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Top Tips for Powerful Legal Writing

If we had to describe the usual way legal professionals write, we’d probably use verbs such as tedious and unclear.

Does your writing also fall into this category?

Whether the answer is yes or you’re just looking to make your writing a bit better, you’ve clicked/tapped on the right article. We’ll show you how to make your legal writing bold and powerful – something your clients or your colleagues will most likely appreciate.

Let’s dive down into it:

1.  Mix up your approach

Improving is going to be hard when you’re starting from scratch every time.

Using a legal template as a basis for your new document is very handy as it will make the whole process faster. More importantly, you’ll sleep better knowing that every document has a consistent structure.

Similar logic extends to the revision process as well, where you could double-check everything manually or give legal writing software a go.

For instance, using document review software gives you access to all of the key details in your document at a click of a button. It can automatically highlight critical terms, spot mistakes, and fix formatting issues – to name a few features.

2.  Stay away from unnecessary legalese

Just because you understand it doesn’t mean your readers will. You shouldn’t talk like a lawyer when good old plain English suffices.

We know that in some cases, legal jargon is unavoidable, particularly when you need to use precise language. But don’t use it when there is a more straightforward option.

Does the phrase ‘’it is hereby ordered’’ add anything to your text other than unnecessary clutter?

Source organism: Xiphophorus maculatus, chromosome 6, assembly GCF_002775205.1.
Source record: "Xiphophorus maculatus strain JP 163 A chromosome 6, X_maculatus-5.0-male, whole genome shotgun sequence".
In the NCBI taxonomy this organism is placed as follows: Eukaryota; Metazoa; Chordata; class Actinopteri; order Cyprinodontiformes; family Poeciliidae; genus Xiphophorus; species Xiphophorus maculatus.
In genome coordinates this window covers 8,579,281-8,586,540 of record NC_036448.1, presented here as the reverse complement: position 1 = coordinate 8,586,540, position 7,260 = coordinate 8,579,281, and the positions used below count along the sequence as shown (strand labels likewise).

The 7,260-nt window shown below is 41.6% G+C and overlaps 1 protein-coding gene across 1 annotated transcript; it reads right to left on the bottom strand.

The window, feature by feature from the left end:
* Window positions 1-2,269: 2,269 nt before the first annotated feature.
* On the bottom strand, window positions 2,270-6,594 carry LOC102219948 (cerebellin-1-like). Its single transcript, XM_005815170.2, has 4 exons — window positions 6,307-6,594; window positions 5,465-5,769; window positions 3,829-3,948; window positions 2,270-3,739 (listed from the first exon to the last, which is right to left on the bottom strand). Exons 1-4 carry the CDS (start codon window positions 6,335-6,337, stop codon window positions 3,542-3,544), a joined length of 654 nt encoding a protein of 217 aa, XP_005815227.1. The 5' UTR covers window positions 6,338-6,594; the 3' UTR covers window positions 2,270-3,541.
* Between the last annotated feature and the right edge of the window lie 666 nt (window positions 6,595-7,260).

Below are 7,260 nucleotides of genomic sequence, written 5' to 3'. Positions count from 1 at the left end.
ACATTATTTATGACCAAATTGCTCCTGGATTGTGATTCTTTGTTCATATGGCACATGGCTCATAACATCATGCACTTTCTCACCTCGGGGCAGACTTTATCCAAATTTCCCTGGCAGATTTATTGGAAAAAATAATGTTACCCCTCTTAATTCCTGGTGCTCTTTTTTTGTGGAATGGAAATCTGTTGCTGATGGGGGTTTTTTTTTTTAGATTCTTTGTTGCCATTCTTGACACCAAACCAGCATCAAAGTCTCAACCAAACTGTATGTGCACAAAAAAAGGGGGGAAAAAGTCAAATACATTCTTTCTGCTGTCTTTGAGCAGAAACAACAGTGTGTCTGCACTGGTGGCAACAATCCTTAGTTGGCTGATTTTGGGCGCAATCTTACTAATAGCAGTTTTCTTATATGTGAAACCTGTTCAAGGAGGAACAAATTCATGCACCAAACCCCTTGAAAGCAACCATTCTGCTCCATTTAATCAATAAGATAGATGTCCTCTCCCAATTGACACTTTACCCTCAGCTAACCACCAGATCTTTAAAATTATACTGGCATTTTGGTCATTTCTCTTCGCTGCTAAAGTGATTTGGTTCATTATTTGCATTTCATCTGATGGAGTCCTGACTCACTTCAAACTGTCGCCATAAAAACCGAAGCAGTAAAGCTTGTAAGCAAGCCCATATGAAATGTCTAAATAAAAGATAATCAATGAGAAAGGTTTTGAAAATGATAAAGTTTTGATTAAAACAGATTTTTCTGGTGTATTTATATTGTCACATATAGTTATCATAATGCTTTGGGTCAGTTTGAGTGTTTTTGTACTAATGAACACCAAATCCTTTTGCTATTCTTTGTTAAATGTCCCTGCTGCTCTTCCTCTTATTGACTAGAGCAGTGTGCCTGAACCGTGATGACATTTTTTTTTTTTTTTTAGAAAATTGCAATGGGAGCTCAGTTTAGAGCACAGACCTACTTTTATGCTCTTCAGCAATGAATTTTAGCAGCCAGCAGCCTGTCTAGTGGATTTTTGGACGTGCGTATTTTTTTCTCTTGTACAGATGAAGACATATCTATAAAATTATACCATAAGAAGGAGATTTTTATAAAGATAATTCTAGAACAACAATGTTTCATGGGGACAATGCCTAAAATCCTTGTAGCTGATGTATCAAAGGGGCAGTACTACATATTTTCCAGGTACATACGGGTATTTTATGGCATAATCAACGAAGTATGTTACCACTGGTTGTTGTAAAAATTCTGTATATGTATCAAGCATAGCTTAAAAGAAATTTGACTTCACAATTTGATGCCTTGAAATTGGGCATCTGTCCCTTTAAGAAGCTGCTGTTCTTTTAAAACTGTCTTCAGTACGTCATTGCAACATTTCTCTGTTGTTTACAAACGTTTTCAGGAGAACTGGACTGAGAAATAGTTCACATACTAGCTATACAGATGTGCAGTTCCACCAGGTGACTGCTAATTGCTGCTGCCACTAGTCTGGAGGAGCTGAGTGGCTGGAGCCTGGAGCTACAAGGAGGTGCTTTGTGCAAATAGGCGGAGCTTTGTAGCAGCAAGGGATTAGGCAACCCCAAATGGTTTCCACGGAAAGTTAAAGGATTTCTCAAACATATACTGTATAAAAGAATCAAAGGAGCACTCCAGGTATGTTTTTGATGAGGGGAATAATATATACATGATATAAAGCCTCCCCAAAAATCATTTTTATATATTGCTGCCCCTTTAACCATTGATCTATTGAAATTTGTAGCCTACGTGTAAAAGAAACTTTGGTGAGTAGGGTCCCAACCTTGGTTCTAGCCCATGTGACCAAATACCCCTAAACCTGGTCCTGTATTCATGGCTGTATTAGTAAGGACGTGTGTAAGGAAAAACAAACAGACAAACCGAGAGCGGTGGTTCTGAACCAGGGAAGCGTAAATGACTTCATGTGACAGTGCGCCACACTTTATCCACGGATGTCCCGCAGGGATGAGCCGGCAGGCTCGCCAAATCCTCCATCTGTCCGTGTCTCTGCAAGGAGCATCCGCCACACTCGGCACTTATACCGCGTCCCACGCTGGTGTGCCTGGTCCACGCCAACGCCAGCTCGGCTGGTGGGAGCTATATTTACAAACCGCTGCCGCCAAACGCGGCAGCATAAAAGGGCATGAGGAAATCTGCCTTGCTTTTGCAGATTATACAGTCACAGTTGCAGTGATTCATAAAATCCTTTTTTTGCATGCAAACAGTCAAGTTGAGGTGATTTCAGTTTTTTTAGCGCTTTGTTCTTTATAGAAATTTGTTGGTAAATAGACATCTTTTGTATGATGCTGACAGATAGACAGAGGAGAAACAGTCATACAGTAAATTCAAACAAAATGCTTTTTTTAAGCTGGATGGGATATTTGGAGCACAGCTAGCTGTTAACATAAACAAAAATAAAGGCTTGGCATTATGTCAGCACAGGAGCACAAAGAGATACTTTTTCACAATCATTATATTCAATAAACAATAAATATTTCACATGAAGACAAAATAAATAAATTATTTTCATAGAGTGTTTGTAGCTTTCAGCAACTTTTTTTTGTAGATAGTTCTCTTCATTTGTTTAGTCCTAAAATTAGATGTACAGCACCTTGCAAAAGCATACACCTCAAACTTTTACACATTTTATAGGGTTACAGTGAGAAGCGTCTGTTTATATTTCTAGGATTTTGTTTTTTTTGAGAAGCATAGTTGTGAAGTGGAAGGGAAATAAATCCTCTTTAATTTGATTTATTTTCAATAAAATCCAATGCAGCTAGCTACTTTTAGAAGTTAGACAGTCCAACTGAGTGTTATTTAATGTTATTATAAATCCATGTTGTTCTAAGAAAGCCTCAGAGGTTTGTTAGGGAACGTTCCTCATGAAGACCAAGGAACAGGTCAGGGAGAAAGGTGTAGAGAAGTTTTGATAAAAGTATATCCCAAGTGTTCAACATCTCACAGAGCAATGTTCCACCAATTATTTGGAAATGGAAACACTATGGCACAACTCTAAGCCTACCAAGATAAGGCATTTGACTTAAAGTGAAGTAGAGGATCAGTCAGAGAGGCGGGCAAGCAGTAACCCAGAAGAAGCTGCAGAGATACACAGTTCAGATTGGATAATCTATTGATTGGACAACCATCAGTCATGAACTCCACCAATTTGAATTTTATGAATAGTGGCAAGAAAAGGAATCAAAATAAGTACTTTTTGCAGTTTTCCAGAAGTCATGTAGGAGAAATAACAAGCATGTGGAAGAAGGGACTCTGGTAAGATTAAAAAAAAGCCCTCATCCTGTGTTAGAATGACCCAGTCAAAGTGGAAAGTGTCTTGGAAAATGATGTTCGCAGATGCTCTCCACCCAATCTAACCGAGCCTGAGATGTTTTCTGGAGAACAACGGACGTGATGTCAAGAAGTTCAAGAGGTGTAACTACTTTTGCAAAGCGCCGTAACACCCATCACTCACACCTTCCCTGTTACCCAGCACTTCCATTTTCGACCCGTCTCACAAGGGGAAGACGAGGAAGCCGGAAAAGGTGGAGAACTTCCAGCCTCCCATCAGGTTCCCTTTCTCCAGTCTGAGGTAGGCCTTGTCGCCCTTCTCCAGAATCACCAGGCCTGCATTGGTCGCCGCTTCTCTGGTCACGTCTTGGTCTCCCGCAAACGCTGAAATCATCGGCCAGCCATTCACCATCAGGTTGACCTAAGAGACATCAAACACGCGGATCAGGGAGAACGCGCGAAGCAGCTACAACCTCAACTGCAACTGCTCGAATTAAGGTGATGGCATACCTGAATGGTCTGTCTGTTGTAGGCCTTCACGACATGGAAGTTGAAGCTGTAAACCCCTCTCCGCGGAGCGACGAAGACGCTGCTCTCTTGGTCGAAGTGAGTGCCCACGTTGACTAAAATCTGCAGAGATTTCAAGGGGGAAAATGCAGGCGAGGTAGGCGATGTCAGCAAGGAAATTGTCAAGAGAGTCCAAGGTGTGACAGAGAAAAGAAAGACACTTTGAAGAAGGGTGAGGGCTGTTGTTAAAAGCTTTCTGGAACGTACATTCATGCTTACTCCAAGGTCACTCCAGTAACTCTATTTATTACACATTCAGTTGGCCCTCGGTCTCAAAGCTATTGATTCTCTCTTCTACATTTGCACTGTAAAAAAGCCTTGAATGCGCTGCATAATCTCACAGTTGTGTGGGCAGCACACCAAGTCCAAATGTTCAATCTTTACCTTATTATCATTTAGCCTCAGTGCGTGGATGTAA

3.  Keep it brief

A bigger word count doesn’t make your writing authoritative. If some words don’t strengthen your argument, don’t insist on keeping them in there.

Also, always remind yourself that complex compound sentences only make your writing less impactful, especially when they can be replaced with a single word. For instance, why use a phrase like: ‘’In the vicinity of’’ when you could simply use the word ‘’near’’.

Your writing will be a lot less monotonous, and you’ll get rid of all the fluff that takes up a lot of valuable space.

4.  Keep it active

The best way to achieve more clarity in your legal document is by writing in an active voice.

Conveying a message is going to be a lot easier as it shows exactly who is doing what. There is no room for ambiguity when you put the primary subject at the beginning of the sentence, and it’s clear which action it’s performing.

An added benefit is that ditching the passive voice allows you to get your point across with fewer words.

5.  Presentation matters

Reading a big chunk of text can tire out your readers’ eyes. Thus, you need to make sure that your document is as easy to digest as possible.

Text works best when it’s broken down into smaller chunks. You can achieve this by using subheadings. Not only is it easier to read, but it also makes navigating your document effortless.

As a rule, running text should be used whenever you want to keep the reader on track when explaining complex ideas.

Bonus tip: Take advantage of legal symbols to communicate ideas more efficiently (especially when writing contracts). Using the section mark or a pilcrow is going to make your writing less cumbersome, so brushing up on those keyboard shortcuts is a good idea.

6.  Proofread effectively

Sometimes you don’t have time to let your text sit for a while before you proofread it. That’s why you need to approach this process a little bit differently.

Nothing beats a different pair of eyes, but if no one is available, you can try these things:

  • Use text-to-speech to hear how it sounds.
  • Print it out (mistakes are easier to spot on paper).
  • Use spelling and grammar checker software.

Practice makes perfect

The important thing to note is that there is no quick fix to better legal writing. Getting impressive results takes a lot of work that is going to take time.

However, don’t get discouraged. With a little bit of effort, you’ll see a lot of improvement in your writing. When you write your next brief, remember these practices and try to implement them.

Your readers will appreciate the fact that your legal document is easy to read and not a snooze fest.

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